BBS Faculty Member - Chao-ting Wu

Chao-ting Wu

Department of Genetics

Harvard Medical School
New Research Building, Room 264
77 Avenue Louis Pasteur
Boston, MA 02115
Tel: 617-432-4431
Fax: 617-432-7663
Lab Members: 4 postdoctoral fellows, 5 graduate students
Visit my lab page here.

Our laboratory studies how chromosome behavior and positioning influence genome function and evolution, with implications for gene regulation, genome stability, and diseases such as cancer and neurodevelopmental disorders. Using mammals, Drosophila, and nematodes and genetic, molecular biological, and computational tools, we approach these topics from a variety of angles (below). We also develop technologies for visualizing chromosomes, including strategies for fluorescent in situ hybridization (FISH) and super-resolution microscopy. Most recently, we have begun developing projects addressing biomedical issues in space. Our laboratory is also the home for the Personal Genetics Education Project (, which accelerates public awareness of personal genetics.

Homolog pairing and sister chromatid cohesion in somatic cells: Homolog pairing can influence gene expression through transvection, including the action of enhancers in trans. Using high-throughput FISH, we are conducting whole-genome screens for genes that control pairing. These studies have uncovered both pairing and anti-pairing activities and brought us face-to-face with sister chromatid cohesion and the cell cycle.

Polycomb group (PcG) genes: We have found that some genes of the PcG, which encode chromatin proteins, are important for pairing-associated phenotypes. Our work focusing on two such genes, Psc and Su(z)2, have identified several functional do¬mains and provided evidence for intramolecular regulation. We are now exploring how Psc and Su(z)2 control gene expression both in vivo and in cell culture.

Ultraconserved elements (UCEs): The perfect conservation of UCEs between distantly related mammals has been a long-standing puzzle. Breaking from more popular models, we propose that UCEs maintain genome integrity via pairing and sequence comparison. We are testing this model using computational and wet bench strategies to reveal the relationship between UCEs and copy number variants (CNVs), selection pressure, and disease, such as cancer.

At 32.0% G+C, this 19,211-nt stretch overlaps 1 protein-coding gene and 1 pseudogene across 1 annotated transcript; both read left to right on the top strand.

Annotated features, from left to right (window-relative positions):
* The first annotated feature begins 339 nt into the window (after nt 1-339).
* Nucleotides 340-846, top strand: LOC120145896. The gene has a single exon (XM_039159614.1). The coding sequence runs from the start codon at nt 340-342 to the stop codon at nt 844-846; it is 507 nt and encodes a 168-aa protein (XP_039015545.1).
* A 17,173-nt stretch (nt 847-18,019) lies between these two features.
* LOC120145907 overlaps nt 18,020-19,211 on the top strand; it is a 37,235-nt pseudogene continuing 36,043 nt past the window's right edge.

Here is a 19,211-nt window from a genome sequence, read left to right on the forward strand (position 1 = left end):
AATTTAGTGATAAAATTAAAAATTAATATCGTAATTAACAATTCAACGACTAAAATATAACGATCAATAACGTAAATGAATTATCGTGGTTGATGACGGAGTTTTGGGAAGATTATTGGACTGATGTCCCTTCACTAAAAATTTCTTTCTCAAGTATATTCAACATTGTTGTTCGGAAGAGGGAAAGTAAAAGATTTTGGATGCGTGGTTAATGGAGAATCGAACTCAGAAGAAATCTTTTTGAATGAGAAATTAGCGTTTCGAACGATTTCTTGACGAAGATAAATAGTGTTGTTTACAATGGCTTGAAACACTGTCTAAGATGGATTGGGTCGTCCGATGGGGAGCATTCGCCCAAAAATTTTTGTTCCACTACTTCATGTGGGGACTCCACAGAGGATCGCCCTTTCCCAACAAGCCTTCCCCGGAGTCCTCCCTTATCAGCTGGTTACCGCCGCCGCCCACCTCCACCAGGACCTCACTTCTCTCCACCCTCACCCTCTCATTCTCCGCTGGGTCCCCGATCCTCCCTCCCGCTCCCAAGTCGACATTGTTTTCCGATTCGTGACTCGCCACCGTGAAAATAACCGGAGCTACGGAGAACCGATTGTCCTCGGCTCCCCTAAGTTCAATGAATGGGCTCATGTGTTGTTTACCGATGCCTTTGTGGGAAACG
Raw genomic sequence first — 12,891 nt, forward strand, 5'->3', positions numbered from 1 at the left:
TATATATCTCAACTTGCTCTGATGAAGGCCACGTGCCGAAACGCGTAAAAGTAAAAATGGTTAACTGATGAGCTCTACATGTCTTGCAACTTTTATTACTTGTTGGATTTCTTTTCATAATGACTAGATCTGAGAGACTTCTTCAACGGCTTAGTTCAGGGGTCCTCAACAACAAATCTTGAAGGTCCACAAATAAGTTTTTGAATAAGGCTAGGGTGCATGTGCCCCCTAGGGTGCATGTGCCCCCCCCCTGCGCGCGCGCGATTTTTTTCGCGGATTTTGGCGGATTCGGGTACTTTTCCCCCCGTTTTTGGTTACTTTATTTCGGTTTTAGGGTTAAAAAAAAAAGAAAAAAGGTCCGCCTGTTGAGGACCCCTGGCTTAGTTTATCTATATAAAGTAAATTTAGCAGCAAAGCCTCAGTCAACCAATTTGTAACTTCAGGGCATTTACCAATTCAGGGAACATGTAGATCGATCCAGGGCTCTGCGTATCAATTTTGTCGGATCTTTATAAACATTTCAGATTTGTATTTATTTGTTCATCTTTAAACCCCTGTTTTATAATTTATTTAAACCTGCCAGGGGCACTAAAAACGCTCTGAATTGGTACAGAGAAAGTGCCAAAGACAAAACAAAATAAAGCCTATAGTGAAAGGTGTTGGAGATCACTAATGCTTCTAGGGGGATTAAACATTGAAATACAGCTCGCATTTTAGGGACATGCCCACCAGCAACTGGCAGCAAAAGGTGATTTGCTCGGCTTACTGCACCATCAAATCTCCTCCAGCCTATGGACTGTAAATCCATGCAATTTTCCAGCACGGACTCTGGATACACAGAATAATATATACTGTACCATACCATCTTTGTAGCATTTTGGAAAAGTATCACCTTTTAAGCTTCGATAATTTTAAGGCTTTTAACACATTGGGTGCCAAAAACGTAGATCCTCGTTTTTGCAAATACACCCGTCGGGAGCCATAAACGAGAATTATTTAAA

Biomedicine in space: We are beginning to address issues of human health in space, with a focus on strategies for combatting genome damage due to ionizing radiation.

Gene dosage: There are a number of gene regulatory and chromosomal mechanisms that can cause a diploid cell to be functionally hemizygous at specific chromosomal loci or across an entire chromosome. These include mechanisms such as random mononallelism, parental imprinting, X-inactivation, and loss-of-heterozygosity through mitotic recombination. We are exploring these phenomena via computational and cytogenetic approaches.

Genome visualization: We develop technologies for visualizing chromosomes and revealing their organization within the nucleus. One such technology is Oligopaints, an oligo-based approach for FISH that can be used to image single copy regions as small as tens of kilobases and as large as tens of megabases. We are also exploring the use of super-resolution microscopy for the fine-scale analysis of chromatin structure.

Last Update: 4/13/2015


Wu C-t, Williams BR. Does random X-inactivation reflect random choice between two X chromosomes? Genetics 2004 167:1525-8 PMID: 15280260, PMCID: PMC1470940.

Derti A, Roth FP, Church GM, and Wu C-t†. Mammalian ultraconserved elements are strongly depleted among segmental duplications and copy number variants. Nat Genet. 2006 38:1216-20 PMID: 16998490.

Chiang CWK, Derti A, Schwartz D, Chou MF, Hirschhorn JN, Wu C-t. Ultraconserved elements: Analyses of dosage sensitivity, motifs, and boundaries. Genetics. 2008 180:2277-93. PMID: 18957701, PMCID: PMC2600958.

Emmons RB, Genetti H, Filandrinos S, Lokere J, Wu C-t. Molecular genetic analysis of Suppressor 2 of zeste identifies key functional domains. Genetics 2009; 182:999-1013. PMID: 19528329, PMCID: PMC2728886.

Joyce EF, Williams BR, Xie T, Wu C-t. Indentification of genes that promote or antagonize somatic homolog pairing using a high-throughput FISH-based screen. PLoS Genetics 2012; 8: e1002667. PMCID: PMC3349724.

Beliveau BJ, Joyce ER, Apostolopoulos N, Yilmaz F, Fonseka CY, McCole RB, Chang Y, Li JB, Senaratne TN, Williams BR, Rouillard J-M, Wu C-t. A versatile design and synthesis platform for visualizing genomes with Oligopaint FISH probes. Proc. Nat. Acad. Sci. USA 2012; 109:21301-6. PMID: 23236188; PMCID: PMC3535588.

Joyce ER, Apostolopoulos N, Beliveau BJ, Wu C-t. Germline progenitors escape the widespread phenomenon of homolog pairing during Drosophila development. PLoS Genetics 2013 9:e1004013. PMCID: PMC3868550.

Beliveau BJ, Apostolopoulos N, Wu C-t. Visualizing genomes with Oligopaint FISH probes. Curr Protocols Mol Biol 2014 14.23. PMID: 24510436 PMCID: PMC3928790.

McCole RB, Fonseka CY, Koren A, Wu C-t. Abnormal dosage of ultraconserved elements is highly disfavored in healthy cells but not cancer cells. PLoS Genetics 2014; 10:e1004646. PMCID: PMC4207606.

Pinter SF, Colognori D, Beliveau BJ, Sadreyev RI, Payer B, Yildirim E, Wu C-t, LeeJT. Allelic imbalance is a prevalent and tissue-specific feature of the mouse transcriptome. Genetics 2015 (in press).

Beliveau BJ, Boettiger AN, Avendaño MS, Jungmann R, McCole RB, Joyce EF, Kim-Kiselak C, Bantignies F, Fonseka CY, Erceg J, Hannan MA, Hoang HG, Colognori D, Lee JT, Shih WM, Yin P, Zhuang X, Wu C-t. Single-molecule super-resolution imaging of chromosomes and in situ haplotype visualization using Oligopaint FISH probes. Nat Commun 2015 (in press).

© 2015 by the President and Fellows of Harvard College